Gastrectomy: I was diagnosed with oc in... - Oesophageal Patie...

Oesophageal Patients Association
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I was diagnosed with oc in October but various complications in the testing process means I've only just found out I'm being offered surgery. At first I was told I'd get some of my oesophagus and some of my stomach removed, but nodal involvement in my abdomen and the fact my junction tumour has grown downwards has meant that they are instead going to remove my full stomach and just the very bottom of my oesophagus.

I've spent a lot of time reading about the various types of oesophageal surgery, however aside from nhs leaflets I have no idea what to expect from the procedure I am getting. Has anyone had this and it would be great to read of your experiences. Cheers in advance.

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There are people on here who have had similar .Hopefully they'll see your post . Sorry I can't be more helpful .

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If you look at this link you will see a diagram of the 'conventional' Ivor Lewis procedure which many members of this site have had.

If your surgeon intends to spare the greater part of your oesophagus then you are indeed fortunate, however that begs the question as to how the gap between the remainder of the oesophagus and the duodenum will be bridged?

The normal oesophagus is 10 to 14 inches long and about 1 inch wide.

Also how will you take in food?

You need to establish that before we can make many meaningful suggestions.

In general the ramifications of this type of surgery are many and varied. You can get a very comprehensive overview by plowing through the last 2 or 3 years of questions and answers on this forum. This will be vastly more informative than any number of leaflets.

I can tell you from bitter experience, having been one of the early patients 26 years ago, that any amount of pre-op study will pay handsome dividends post-op.



What I've been told is that the remainder of my oesophagus will be attached to my intestine, that I will have one large scar like a smiley face across my abdomen just below my ribs. I will be fed through a tube into my intestines for the first 5 or 6 days, and then we take it from there depending on how the join has healed etc.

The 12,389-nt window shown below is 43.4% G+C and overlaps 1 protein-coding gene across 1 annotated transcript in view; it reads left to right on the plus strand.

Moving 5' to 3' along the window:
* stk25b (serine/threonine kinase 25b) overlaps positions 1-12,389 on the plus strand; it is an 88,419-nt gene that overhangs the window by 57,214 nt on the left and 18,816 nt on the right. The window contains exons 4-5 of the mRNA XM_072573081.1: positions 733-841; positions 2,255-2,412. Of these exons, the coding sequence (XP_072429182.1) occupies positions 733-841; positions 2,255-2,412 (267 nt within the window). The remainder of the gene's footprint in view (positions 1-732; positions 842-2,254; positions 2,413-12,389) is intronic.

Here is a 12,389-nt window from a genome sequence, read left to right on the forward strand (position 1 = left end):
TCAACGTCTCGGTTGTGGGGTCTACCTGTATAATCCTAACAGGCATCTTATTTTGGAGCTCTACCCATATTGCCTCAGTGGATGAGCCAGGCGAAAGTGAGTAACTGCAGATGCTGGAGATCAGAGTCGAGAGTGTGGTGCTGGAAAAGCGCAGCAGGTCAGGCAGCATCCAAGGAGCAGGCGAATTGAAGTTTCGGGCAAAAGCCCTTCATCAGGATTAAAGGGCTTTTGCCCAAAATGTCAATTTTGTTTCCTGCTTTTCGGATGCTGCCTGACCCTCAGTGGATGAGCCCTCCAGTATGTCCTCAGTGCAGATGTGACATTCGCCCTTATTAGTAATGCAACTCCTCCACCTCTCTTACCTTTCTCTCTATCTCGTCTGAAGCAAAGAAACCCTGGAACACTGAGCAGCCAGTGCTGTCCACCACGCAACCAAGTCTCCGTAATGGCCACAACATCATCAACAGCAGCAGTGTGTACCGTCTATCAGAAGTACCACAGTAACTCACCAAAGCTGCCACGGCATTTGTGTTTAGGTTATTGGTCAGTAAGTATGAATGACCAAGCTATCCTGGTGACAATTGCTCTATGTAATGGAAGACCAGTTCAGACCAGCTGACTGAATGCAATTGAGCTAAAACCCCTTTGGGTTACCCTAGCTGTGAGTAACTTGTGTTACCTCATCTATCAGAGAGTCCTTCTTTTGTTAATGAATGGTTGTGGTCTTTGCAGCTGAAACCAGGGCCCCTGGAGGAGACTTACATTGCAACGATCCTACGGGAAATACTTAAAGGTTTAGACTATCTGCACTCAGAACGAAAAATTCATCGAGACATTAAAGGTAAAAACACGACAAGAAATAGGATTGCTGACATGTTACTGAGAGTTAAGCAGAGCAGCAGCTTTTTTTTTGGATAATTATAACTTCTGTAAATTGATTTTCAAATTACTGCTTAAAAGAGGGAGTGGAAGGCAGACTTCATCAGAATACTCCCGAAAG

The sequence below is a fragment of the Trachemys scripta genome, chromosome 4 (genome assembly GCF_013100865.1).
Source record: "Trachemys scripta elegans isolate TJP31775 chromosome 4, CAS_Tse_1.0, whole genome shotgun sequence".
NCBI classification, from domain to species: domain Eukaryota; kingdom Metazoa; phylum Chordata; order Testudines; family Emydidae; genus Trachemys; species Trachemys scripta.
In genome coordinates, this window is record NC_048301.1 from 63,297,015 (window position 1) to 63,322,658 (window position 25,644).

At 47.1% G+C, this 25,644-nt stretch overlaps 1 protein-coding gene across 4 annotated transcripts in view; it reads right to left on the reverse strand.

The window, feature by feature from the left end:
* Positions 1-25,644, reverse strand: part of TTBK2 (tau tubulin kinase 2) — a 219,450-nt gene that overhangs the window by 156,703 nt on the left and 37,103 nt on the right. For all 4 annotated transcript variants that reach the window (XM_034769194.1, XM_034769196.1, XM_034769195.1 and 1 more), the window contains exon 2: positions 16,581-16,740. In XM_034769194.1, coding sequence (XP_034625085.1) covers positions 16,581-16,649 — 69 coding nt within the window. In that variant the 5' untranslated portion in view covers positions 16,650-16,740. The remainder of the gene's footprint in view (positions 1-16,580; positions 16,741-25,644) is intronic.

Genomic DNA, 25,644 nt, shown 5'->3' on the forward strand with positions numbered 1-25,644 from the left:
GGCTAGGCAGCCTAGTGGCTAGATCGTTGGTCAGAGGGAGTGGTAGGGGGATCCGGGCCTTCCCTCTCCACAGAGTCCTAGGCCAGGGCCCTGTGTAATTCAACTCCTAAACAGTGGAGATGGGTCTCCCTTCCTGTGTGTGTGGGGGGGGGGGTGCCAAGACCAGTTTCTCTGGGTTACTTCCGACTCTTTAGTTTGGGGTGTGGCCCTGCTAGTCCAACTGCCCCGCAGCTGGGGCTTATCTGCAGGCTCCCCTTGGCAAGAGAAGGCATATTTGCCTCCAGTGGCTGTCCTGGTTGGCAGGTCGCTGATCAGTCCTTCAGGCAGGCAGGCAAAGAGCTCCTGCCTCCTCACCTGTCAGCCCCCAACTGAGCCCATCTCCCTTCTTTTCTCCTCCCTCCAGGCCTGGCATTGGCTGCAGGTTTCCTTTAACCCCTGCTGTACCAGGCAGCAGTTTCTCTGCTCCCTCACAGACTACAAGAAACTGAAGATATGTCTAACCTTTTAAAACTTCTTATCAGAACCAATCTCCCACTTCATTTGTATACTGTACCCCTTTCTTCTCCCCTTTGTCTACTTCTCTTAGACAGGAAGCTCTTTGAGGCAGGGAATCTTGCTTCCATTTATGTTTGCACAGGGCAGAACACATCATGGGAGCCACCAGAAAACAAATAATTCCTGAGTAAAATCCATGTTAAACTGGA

Very interesting and rare. How many such procedures has your team performed .....track record is everything.

My unqualified speculation is as follows:-

1) The anastomosis (the join) will be intra-thoracic --that is in the middle of your chest, which should be much less troublesome than say mine, which is cervical IE up in the neck where it has interfered with my Left Recurrent Laryngeal Nerve (Speech/Swallowing/Saliva/Cough Reflex etc).

Your swallowing should be much better given that the substantial residual length of oesophagus will kick off with strong initiating impetus, which ought to be transmitted on down past the anastomosis.

2) It may be that some functionality will remain with the Upper Oesophageal Sphincter. This will be of value in coping with reflux in the future.

3) Do they propose creating any sort of pouch to serve as a quasi-stomach?

I was given one about the size and shape of a samosa, a little triangle but better than nothing. My comfortable capacity is about an half a cup-full; however since I am not prepared to snack/graze throughout the day (dumping/hypos) I push it and consume a small adult helping per sitting. I was in a meeting recently with a gastro surgeon from UCH who said he had seen such structures stretched up to 5 inches across. Undoubtedly this has happened to me as when I overdo things (getting carried away in a social situation) the distended stomach tube impinges on my lung with unpleasant consequences.

4) Without any residual stomach tissue incorporated into an Ivor Lewis style artificial stomach tube you will have:-

A) No hydrochloric acid at all. This will impair digestion of certain foods but, particularly, provides the first line of defense against ingested bacteria and other organisms. Even with some secretory capacity I never risk street food or dodgy restaurants and we observe stringent hygiene in the home.

B) Very little Ghrelin..............this is the 'hunger hormone' which is believed to signal the brain "eat".

Most of us struggle with very reduced appetite and have to force ourselves to eat with little or no enthusiasm. This does improve over time (several years time scale)

C) Potentially substantial weight loss post-op. Up to 4 stones is not unusual but again this improves over time. With my severely reduced intake as above I now struggle to keep my weight down, albeit with a norm lowered from 13 to 11 stone.

This aspect can be distressing for partners/loved ones, particularly those charged with producing tasty, enticing meals.

D) No Pepsin. This is the enzyme responsible for digesting proteins. You will need to work hard on maintaining a balanced diet to avoid malnutrition.

E) In the context of D) above, it is quite hard to avoid a deficient diet, due largely to reduced absorption. In particular watch out for minerals Calcium (osteoporosis) Iron(Anemia), magnesium (Neuropathy) and crucially B group vitamins - I would expect that you be put on 3 monthly injections since you will not be able to secrete co-factor - see:

Regular blood tests are a must.

F) Have you been briefed on Dumping and the Hypoglycemia which may follow that? This can be life-threatening.

G) What does your team propose apropos the positioning of the Sphincter of Oddi - this is the nipple responsible for the admission of Bile and Pancreatic Juice into the Duodenum? This will have an impact upon digestion and reflux.